Seniors shortstop D.J. Crumlich (2-4), centerfielder Christian Ramirez (1-2) and first baseman Jordan Fox (2-3) were a combined 5-9 as the one-two-three hitters, scoring five of the Anteaters’ eight runs.
Sophomore starter Andrew Thurman nursed a tight shoulder in the final off-season weeks and continues to try to regain his form. After facing the minimum through three, Thurman struggled in the fourth and fifth innings. The righty tossed 4.2 innings in game two of the three game series, surrendering four earned runs, while striking out six.
“[Thurman has been recovering] pretty good,” Gillespie said. “He’s got to get out there and get some innings under him to get to where he should be.”
Relievers Jimmy Litchfield and Nick Hoover combined for 2.1 innings of scoreless work out of the bullpen, but sophomore righty Phillip Ferragamo made the game interesting in the top of the eighth — shaving a four-run lead down to a one-run advantage. Gillespie stuck with the 6-foot-8 reliever, as Ferragamo locked down the victory with a scoreless ninth inning.
UCI 0, Washington 3
After falling 3-2 in their home opener against UNLV on Feb. 20, the Anteaters started off their first 2012 series at Cicerone Field on a sour note, losing 3-0 to the Washington Huskies.
Tim Lincecum is a Huskies alumna, and on Friday evening Irvine made Washington starter Aaron West look like Tiny Tim. West tossed six scoreless innings, relinquishing just three hits. He held the ’Eaters hitless through three and rode a three-run lead after junior southpaw Matt Whitehouse surrendered a few runs early in his five innings of work.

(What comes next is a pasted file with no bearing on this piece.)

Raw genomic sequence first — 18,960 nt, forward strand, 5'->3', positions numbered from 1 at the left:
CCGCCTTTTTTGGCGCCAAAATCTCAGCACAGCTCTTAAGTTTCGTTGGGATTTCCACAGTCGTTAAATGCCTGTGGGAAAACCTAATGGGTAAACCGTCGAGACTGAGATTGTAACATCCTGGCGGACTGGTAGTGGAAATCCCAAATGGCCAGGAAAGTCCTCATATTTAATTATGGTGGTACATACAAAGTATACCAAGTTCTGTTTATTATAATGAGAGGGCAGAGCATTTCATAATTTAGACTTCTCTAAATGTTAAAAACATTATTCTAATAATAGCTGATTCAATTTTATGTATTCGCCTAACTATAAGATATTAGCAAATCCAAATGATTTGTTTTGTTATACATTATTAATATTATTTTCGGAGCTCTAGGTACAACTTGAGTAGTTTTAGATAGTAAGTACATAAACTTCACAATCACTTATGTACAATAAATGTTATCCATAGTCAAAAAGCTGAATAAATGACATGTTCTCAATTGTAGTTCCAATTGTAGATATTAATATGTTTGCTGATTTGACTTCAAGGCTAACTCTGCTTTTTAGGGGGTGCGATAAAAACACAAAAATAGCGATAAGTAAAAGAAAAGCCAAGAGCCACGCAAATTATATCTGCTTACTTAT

“Whitehouse was good tonight, but his command was not,” Gillespie said. “He’ll be better, he’ll get better.”
UCI couldn’t buy a run against the Huskies. The ’Eaters were easy outs throughout the evening as West induced several lazy fly-outs and coaxed Irvine hitters into getting themselves out early in counts.
“We need to be tougher outs,” Gillespie said.
Whitehouse struck out six, giving up eight hits and a walk before handing the ball over to Kyle Hooper in the sixth.
“It was a tough one,” Whitehouse said. “The bats will come around. In the meantime, we just have to work through it and the pitchers need to pick up our hitters. We can’t be giving up three runs like I did today when our hitters are having a tough time at the plate.”
The silver lining in the loss came Fox at first base and Hooper out of the bullpen. Fox was the only ’Eater with two hits on an evening in which UCI’s four through nine hitters were a combined 1-19.
Tossing the sixth through the ninth, Hooper struck out six in four innings of work, including the entire side in the top of the ninth.
On the road in Waco, Texas this week, the Anteaters will play a double header against Lamar and Baylor on Friday.
For a team that has annually eclipsed the .300 mark in the past five seasons, Gillespie knows that he’s been spoiled by veteran lineups in years past. He also knows that his pitching staff must carry the burden in 2012.
“If we’re going to be a playoff team, Whitehouse and Thurman have to be better. It’s not like we’re hoping and wishing — we’ve seen it [from those guys]. It’s in there.”